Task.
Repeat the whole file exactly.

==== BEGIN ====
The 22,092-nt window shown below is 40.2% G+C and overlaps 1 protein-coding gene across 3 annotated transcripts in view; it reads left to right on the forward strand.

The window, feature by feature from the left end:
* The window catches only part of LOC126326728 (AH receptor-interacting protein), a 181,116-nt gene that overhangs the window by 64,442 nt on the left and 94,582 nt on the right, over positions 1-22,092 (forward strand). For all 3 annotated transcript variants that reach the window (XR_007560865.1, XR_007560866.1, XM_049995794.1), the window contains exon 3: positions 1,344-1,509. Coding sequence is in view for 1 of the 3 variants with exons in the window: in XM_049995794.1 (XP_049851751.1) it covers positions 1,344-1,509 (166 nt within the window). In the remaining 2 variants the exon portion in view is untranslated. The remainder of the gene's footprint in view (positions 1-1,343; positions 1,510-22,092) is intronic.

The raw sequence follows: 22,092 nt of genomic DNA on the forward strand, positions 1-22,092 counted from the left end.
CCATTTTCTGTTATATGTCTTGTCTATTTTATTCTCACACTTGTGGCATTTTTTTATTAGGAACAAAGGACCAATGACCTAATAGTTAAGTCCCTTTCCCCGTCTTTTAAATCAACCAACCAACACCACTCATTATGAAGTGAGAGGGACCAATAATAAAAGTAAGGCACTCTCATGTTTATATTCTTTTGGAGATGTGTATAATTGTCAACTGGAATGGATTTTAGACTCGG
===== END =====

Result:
The 22,092-nt window shown below is 40.2% G+C and overlaps 1 protein-coding gene across 3 annotated transcripts in view; it reads left to right on the forward strand.

The window, feature by feature from the left end:
* The window catches only part of LOC126326728 (AH receptor-interacting protein), a 181,116-nt gene that overhangs the window by 64,442 nt on the left and 94,582 nt on the right, over positions 1-22,092 (forward strand). For all 3 annotated transcript variants that reach the window (XR_007560865.1, XR_007560866.1, XM_049995794.1), the window contains exon 3: positions 1,344-1,509. Coding sequence is in view for 1 of the 3 variants with exons in the window: in XM_049995794.1 (XP_049851751.1) it covers positions 1,344-1,509 (166 nt within the window). In the remaining 2 variants the exon portion in view is untranslated. The remainder of the gene's footprint in view (positions 1-1,343; positions 1,510-22,092) is intronic.

The raw sequence follows: 22,092 nt of genomic DNA on the forward strand, positions 1-22,092 counted from the left end.
CCATTTTCTGTTATATGTCTTGTCTATTTTATTCTCACACTTGTGGCATTTTTTTATTAGGAACAAAGGACCAATGACCTAATAGTTAAGTCCCTTTCCCCGTCTTTTAAATCAACCAACCAACACCACTCATTATGAAGTGAGAGGGACCAATAATAAAAGTAAGGCACTCTCATGTTTATATTCTTTTGGAGATGTGTATAATTGTCAACTGGAATGGATTTTAGACTCGG